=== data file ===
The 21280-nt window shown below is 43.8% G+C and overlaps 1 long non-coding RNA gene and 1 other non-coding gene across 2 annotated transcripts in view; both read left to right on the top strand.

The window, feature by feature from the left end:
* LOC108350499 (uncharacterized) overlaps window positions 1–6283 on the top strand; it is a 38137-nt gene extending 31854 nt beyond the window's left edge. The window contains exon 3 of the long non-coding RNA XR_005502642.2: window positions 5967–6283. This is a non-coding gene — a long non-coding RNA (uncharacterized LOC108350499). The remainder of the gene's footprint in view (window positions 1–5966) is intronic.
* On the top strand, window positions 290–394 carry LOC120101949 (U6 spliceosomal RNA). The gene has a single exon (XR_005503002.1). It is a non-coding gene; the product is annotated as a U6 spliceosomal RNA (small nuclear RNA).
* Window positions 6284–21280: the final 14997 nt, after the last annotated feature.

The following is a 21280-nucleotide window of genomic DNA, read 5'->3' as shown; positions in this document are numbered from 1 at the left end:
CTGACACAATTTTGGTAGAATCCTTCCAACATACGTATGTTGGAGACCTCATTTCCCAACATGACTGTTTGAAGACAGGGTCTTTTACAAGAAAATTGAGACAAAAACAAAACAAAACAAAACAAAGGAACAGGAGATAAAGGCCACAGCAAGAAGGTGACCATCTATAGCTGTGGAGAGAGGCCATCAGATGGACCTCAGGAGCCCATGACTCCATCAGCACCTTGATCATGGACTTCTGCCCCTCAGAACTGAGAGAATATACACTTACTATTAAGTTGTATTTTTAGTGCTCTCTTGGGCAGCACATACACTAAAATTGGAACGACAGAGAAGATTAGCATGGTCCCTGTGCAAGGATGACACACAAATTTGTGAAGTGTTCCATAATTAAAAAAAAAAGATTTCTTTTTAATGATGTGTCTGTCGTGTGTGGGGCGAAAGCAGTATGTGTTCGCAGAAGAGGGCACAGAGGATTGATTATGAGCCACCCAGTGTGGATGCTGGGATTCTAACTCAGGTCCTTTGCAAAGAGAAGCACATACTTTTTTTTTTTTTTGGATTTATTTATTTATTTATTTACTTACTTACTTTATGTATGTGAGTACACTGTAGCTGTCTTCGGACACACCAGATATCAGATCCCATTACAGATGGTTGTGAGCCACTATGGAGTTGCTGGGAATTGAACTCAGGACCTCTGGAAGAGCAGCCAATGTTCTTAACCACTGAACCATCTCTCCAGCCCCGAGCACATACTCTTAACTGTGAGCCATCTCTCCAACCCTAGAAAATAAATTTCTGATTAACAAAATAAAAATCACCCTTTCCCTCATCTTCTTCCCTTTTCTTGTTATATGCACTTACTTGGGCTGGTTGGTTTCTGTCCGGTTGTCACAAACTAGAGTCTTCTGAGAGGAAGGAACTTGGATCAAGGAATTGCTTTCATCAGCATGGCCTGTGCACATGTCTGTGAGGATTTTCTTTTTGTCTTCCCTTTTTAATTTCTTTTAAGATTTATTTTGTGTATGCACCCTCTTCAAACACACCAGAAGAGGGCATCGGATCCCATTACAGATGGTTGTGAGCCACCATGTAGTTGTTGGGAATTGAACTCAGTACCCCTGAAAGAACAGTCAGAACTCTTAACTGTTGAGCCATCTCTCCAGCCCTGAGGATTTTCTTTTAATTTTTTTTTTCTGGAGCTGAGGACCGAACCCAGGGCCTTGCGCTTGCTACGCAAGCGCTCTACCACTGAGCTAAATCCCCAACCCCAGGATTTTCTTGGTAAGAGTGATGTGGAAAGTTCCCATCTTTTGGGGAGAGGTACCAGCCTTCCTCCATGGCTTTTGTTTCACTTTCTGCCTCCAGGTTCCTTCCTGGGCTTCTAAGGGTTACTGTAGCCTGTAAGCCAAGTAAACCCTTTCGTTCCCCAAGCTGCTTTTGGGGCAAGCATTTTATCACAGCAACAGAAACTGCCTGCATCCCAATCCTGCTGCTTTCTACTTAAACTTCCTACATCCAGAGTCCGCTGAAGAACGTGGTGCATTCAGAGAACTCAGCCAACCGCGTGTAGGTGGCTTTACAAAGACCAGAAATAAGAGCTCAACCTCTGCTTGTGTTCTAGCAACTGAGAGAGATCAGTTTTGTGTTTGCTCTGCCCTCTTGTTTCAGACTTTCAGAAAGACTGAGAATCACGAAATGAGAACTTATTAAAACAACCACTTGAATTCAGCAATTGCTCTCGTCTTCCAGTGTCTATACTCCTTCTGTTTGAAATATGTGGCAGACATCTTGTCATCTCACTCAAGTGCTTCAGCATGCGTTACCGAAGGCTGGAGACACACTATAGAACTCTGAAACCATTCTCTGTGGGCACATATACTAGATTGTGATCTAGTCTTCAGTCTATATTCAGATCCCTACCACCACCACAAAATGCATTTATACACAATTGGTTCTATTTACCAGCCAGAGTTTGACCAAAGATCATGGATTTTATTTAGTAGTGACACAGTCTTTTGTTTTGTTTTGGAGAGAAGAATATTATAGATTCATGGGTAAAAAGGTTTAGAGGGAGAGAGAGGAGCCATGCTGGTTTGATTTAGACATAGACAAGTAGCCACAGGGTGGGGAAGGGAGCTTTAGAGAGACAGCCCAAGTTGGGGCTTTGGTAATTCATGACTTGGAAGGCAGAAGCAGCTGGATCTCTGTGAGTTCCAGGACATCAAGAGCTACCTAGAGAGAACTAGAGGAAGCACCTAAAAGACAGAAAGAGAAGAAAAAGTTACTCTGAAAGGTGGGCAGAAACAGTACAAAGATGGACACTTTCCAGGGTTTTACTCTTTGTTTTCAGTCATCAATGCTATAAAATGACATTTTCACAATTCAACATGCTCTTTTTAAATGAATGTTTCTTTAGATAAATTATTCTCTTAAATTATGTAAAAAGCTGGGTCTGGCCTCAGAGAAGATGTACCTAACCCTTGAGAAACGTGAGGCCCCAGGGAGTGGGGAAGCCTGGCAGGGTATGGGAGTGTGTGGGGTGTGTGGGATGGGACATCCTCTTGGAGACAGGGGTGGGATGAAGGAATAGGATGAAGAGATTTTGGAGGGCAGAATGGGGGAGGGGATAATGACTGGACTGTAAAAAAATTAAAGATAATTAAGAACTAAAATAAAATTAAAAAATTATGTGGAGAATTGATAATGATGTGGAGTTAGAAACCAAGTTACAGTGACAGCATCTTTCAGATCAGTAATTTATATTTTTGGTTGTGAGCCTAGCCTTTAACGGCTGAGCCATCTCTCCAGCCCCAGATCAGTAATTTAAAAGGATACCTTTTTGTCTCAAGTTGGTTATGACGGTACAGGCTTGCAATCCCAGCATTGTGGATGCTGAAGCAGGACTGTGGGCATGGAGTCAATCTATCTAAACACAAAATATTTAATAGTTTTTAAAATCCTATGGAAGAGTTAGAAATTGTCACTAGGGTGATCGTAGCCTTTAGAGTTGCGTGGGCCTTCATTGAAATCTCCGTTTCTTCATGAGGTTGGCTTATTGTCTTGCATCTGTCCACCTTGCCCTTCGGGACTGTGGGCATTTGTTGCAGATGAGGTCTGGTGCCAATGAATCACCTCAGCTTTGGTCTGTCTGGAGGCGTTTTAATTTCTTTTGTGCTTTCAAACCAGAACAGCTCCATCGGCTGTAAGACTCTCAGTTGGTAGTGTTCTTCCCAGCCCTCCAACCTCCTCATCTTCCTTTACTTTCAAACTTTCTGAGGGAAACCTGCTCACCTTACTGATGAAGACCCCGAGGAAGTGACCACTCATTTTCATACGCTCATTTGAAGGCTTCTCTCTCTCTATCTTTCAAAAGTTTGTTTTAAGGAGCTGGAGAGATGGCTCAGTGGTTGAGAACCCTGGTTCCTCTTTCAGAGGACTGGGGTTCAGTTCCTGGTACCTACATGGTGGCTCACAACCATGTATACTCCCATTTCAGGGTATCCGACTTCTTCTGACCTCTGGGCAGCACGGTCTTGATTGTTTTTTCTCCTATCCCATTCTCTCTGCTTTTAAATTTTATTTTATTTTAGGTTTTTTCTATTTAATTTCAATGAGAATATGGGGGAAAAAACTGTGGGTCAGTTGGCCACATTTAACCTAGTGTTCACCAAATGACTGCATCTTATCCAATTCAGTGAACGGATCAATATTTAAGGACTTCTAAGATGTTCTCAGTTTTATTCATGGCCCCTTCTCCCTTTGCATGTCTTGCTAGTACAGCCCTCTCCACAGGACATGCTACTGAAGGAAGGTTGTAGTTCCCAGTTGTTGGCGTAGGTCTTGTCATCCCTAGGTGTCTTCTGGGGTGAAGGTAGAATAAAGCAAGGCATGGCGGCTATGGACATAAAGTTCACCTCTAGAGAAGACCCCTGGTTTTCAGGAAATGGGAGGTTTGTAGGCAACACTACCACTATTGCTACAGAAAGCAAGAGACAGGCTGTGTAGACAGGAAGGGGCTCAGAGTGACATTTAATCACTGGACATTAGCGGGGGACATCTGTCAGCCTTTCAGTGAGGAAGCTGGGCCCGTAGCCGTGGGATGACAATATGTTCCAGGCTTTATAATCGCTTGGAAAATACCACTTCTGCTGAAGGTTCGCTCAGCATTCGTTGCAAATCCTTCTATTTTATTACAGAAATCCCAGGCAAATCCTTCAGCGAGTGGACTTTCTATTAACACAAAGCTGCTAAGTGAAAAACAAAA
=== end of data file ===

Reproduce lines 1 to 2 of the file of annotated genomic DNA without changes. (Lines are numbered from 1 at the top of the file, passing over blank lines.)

The 21280-nt window shown below is 43.8% G+C and overlaps 1 long non-coding RNA gene and 1 other non-coding gene across 2 annotated transcripts in view; both read left to right on the top strand.

The window, feature by feature from the left end: